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Collins finally becomes first openly gay major athlete to play a game

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Jason Collins had a very busy, historic day and night on Feb. 23. Months after coming out of the closet, Collins finally became the first openly gay athlete to play a game in the four major sports. Once the Brooklyn Nets signed him to a 10-day contract on the morning of Feb. 23, he ended his first day by playing 11 minutes in the Nets' 108-102 victory over the Los Angeles Lakers.

Despite coming out last year, Collins' injury troubles and his status as a role player did more to keep him from being signed until now. Yet when the Nets finally found room, they brought him onboard for at least the next week-and-a-half. While there isn't room for him to do much, he still contributed two rebounds and a steal in his limited time against the Lakers, although he also racked up five fouls.

Collins had spent his first six-and-a-half seasons with the Nets when they were in New Jersey, so coming to join them in Brooklyn was a way to come full circle. A lot has changed since he was traded from the Nets in the middle of the 2007-08 season, as he bounced around with five teams and made a major societal statement before coming back.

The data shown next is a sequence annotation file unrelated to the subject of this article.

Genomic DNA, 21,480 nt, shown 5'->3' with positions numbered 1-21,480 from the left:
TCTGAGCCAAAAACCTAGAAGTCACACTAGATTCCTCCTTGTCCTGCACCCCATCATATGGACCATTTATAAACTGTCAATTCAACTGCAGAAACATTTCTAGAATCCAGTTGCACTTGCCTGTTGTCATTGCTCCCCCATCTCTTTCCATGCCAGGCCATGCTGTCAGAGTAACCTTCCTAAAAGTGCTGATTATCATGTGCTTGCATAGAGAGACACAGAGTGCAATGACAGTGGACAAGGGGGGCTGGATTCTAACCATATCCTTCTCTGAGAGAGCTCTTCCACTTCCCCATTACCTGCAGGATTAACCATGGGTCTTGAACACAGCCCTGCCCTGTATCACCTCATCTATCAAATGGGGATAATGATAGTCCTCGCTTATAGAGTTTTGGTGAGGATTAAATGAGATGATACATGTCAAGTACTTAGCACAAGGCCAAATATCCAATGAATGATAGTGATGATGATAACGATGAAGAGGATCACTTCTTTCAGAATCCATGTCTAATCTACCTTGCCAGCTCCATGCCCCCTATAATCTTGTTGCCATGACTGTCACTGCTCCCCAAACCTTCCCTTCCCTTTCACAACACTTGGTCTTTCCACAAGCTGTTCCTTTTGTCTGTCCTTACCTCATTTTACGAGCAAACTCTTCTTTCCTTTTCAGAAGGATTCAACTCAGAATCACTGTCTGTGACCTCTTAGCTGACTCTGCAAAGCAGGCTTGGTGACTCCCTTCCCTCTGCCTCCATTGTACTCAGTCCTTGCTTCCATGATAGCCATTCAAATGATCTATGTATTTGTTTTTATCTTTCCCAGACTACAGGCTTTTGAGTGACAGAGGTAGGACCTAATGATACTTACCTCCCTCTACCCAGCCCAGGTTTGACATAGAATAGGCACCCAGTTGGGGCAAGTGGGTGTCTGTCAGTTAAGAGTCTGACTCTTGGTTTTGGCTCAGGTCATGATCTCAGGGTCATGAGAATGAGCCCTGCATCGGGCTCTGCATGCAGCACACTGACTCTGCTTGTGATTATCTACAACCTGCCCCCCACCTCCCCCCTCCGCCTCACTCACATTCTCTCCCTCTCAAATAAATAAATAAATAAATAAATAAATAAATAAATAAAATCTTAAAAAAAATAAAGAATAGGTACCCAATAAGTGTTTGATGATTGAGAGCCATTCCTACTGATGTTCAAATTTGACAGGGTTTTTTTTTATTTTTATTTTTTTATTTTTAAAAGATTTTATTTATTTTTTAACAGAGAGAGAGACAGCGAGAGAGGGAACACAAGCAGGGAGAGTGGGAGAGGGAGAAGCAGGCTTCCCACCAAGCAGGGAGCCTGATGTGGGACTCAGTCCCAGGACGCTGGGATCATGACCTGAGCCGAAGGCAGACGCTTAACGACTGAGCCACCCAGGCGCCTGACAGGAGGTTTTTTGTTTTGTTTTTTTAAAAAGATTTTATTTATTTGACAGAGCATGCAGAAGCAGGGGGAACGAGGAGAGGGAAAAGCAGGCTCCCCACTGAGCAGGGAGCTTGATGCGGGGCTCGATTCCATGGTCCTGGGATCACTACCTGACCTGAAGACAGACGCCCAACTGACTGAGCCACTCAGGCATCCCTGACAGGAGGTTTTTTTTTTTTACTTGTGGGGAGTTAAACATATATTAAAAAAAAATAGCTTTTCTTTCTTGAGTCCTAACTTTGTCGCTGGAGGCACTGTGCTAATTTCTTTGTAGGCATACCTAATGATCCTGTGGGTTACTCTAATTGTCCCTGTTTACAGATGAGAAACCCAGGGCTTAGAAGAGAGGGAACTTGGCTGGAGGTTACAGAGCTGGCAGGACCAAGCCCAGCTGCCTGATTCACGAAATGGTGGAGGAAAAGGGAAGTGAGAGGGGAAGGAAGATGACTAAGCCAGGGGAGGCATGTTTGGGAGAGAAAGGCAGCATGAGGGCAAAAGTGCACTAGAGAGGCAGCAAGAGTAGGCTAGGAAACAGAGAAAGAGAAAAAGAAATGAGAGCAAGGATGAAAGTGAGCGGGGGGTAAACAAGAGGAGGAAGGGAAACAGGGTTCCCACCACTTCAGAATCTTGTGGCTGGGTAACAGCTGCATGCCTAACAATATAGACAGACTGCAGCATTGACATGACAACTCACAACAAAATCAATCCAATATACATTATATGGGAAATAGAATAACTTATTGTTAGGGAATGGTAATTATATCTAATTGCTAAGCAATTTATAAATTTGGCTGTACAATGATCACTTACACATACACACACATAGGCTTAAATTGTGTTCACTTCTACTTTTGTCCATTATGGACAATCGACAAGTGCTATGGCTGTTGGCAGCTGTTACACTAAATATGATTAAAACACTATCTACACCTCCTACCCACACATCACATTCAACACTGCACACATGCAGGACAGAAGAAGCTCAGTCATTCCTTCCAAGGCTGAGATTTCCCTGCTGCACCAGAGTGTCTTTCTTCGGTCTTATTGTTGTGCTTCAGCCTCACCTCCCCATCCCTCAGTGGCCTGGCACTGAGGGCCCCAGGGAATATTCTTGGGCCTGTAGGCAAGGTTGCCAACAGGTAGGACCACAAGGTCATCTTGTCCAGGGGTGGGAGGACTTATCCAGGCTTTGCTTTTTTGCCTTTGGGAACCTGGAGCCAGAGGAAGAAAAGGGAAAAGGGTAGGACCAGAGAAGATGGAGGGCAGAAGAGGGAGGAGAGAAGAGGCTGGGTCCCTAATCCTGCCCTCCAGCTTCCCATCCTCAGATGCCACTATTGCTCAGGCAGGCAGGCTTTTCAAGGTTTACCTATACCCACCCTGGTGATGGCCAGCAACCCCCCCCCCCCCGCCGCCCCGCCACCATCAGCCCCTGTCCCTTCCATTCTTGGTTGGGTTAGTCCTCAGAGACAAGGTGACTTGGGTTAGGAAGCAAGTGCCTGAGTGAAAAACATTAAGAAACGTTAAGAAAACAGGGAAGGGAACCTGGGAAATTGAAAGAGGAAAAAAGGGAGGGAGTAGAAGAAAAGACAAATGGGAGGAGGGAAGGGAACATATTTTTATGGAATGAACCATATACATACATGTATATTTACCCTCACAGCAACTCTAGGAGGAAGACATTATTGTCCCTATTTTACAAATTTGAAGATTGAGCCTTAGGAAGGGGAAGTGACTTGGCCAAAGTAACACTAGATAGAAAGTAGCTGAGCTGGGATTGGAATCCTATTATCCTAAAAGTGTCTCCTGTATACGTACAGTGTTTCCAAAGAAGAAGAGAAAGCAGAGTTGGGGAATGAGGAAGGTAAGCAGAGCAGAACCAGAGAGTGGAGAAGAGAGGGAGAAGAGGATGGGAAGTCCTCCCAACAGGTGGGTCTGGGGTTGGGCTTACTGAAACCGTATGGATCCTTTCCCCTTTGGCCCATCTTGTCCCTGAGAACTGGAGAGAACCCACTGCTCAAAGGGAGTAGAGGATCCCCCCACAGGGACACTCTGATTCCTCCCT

Since Collins hadn't played yet this season, it looked like he might not become the first openly gay major athlete to get activated. That honor seemed destined to go to Michael Sam, who made an even bigger splash by coming out before getting selected in the NFL draft.

While Collins is nearer the end of his career than the beginning, the rookie Sam stands to be an even bigger test case for openly gay athletes in the long term. However, thanks to the Nets, Collins is first on the front lines after all.

Brooklyn may be less interested in breaking barriers than in shoring up its bench before the stretch drive to the playoffs. General manager Billy King confirmed that this was "a basketball decision," according to NBC, stating that his "experience and size" made Collins necessary to expand the Nets' inside depth.

The next basketball decision on Collins will come no later than nine days from now, regardless of the other implications. Before then, he and the Nets will spend the next several days on the road, as they next visit the Portland Trail Blazers on Feb. 26.



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